For Immediate Release:
Six Massachusetts Towns Vote Against Genetic Engineering
This town meeting season, nine towns in Massachusetts have put various measures on their town meeting warrants calling for changes in policy on genetic engineering. As of May 8, 6 of those 9 towns have debated the measures. Each town put slightly different wording on its warrant, but they all concentrated on 3 key demands: 1) mandatory labeling on all genetically engineered foods 2) farmer liability protection to give farmers legal protections when dealing with biotechnology giants and 3) a moratorium on further growing of GE crops until independent scientific evidence proves them to be safe and they can be show to not harmfully effect family farms.
Of the 6 towns that debated the issues, all of them approved at least some of the resolutions before them, and four approved all of the measures. "The success of these resolutions at town meetings this year reflects an underlying opposition to genetic engineering in the public today," said Ben Grosscup who was a leader in petitioning for the resolution in Amherst.
On Monday May 8, Amherst Town meeting debated the 3 articles on its warrant for over 1 hour and 15 minutes. The labeling resolution passed by voice vote. The liability legislation resolution passed by 115-60. The moratorium resolution passed by 82-77. The Amherst Town Meeting has many scientists, some of whom spoke against the resolutions, but others of whom spoke in favor. Members pointed out that genetic engineering is dramatically different than various from of plant breeding and hybridization that have gone on for thousands of years, because never before have genes been so separated from their own evolutionary contexts, implanted into crops from entirely different kingdoms, and patented for commercial profit. Many town meeting members were pleased to have the chance to voice their opinions in the intelligent debate that took place.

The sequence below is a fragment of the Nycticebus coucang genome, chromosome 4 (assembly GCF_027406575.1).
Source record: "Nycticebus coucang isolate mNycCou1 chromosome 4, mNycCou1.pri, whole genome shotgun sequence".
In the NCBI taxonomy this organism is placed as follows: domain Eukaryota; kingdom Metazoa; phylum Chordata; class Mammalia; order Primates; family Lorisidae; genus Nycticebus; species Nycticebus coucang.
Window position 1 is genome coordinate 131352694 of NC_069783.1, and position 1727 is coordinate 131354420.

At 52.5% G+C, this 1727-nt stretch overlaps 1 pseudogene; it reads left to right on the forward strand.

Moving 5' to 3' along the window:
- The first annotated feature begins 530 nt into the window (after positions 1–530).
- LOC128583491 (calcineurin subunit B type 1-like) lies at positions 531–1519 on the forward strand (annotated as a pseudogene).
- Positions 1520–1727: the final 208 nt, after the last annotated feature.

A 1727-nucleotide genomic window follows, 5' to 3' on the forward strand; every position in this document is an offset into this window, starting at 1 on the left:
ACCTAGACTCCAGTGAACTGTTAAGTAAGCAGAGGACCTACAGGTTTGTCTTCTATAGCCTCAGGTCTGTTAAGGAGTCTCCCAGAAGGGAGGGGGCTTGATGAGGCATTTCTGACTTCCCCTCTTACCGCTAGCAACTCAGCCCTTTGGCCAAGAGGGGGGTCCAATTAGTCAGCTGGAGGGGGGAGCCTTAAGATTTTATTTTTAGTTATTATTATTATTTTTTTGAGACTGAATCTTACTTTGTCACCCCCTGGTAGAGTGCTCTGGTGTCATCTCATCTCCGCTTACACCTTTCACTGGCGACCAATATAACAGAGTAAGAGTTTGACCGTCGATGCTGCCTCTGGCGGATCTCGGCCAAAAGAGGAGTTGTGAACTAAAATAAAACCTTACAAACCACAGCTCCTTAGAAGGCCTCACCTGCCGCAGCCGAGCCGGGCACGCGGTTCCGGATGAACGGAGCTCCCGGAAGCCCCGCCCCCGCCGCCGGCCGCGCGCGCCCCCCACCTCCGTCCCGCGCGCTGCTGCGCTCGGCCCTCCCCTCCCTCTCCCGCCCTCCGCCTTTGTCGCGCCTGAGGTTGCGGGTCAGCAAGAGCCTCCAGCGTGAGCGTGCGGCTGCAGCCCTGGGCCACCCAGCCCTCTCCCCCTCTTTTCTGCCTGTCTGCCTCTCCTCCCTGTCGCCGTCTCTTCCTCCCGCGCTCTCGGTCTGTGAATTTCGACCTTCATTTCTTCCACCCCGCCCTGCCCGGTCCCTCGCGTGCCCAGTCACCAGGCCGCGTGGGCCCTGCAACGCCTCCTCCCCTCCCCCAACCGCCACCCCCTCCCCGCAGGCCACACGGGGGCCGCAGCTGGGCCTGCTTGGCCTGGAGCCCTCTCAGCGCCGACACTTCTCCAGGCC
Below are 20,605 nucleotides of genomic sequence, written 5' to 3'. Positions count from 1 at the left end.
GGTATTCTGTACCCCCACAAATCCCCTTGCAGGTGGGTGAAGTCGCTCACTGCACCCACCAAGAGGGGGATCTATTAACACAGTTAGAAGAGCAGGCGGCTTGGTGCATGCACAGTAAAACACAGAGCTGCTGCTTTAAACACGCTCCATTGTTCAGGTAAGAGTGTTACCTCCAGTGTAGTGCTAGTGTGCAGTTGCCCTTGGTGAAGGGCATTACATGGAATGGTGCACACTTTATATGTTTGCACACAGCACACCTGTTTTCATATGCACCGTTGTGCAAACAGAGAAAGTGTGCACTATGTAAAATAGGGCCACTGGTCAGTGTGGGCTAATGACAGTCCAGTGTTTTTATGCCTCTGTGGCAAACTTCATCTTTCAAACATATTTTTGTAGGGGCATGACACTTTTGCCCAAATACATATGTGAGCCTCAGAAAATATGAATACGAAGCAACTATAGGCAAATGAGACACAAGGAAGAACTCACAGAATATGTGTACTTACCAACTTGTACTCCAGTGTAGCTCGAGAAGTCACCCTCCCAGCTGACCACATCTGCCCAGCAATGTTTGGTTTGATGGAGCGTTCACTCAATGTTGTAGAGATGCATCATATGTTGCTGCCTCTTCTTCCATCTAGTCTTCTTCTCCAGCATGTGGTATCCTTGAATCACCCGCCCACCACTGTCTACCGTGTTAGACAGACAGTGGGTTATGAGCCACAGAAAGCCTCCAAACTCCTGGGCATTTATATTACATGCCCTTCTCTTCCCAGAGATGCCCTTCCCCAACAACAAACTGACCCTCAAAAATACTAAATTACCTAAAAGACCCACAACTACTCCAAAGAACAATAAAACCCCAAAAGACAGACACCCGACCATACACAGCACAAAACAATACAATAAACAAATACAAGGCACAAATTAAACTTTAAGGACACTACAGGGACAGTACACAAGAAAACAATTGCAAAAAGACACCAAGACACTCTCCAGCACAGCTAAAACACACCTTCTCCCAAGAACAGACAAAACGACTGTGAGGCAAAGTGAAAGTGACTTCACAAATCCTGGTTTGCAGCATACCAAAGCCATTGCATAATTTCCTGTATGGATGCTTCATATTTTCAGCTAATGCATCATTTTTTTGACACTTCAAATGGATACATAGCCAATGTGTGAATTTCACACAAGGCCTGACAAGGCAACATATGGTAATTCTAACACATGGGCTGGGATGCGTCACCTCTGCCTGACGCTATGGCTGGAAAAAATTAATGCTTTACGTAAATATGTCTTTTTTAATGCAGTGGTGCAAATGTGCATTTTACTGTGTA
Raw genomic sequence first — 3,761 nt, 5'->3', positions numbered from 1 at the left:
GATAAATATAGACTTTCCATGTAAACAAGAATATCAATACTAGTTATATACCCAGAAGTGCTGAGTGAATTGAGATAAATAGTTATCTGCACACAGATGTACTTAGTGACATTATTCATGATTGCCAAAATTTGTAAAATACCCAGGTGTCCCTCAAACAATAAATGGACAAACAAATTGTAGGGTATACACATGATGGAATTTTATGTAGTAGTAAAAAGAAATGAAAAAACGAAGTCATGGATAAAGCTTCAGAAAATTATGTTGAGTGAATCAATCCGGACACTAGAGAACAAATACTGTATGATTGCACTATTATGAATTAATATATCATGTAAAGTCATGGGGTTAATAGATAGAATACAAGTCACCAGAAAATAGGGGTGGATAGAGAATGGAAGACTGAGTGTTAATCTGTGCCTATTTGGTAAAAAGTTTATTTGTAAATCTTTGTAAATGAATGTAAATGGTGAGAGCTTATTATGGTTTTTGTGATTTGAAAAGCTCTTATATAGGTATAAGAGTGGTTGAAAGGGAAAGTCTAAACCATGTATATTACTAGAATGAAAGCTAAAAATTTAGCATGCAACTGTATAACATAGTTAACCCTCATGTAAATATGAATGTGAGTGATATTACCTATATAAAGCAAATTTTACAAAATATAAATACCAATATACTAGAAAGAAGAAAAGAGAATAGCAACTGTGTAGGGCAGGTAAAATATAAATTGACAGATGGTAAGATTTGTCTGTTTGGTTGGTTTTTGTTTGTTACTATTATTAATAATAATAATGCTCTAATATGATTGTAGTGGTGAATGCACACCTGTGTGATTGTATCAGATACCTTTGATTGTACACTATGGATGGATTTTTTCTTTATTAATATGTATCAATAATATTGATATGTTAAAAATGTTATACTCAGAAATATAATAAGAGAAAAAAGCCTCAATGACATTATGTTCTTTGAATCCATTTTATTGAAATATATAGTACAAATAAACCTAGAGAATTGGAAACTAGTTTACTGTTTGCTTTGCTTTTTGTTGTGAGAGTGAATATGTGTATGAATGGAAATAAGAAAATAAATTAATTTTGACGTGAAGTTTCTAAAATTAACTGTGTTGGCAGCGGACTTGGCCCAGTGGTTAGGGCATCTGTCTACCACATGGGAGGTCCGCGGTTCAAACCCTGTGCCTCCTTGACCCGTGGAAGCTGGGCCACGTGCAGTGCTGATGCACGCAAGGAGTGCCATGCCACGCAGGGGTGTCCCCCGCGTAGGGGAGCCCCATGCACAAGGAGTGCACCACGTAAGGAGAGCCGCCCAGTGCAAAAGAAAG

In Ware, over 100 people attended the Town meeting. The farmer liability resolution, passed quickly by 55-44. Then, the petition sponsor, Heidi Bara, spoke in favor of the call for a moratorium on genetic engineering. An organic farmer in Ware, Matthew Biskup, also spoke in favor of the moratorium, citing concerns that his corn crop is in danger of contamination. That measure, however, was defeated by voice vote. When the labeling resolution came up, one woman said "I want to know what I'm eating," and it passed by a voice vote.
Starting at the very beginning of their town meeting, citizens of Granby debated the 3 articles on genetic engineering. With nearly 200 in attendance, each resolution passed without tallying. Organic Farmer, Ryan Voiland, who sponsored the articles said, "I'm glad that Granby is supportive of a more responsible approach to agriculture and that they have showed their support for a moratorium on genetic engineering until further study is done. I wasn't sure how people would feel, and I was pleasantly surprised that people were so in favor of them." At the same meeting, Voiland brought forth a measure to form an agricultural commission in Granby, which also passed.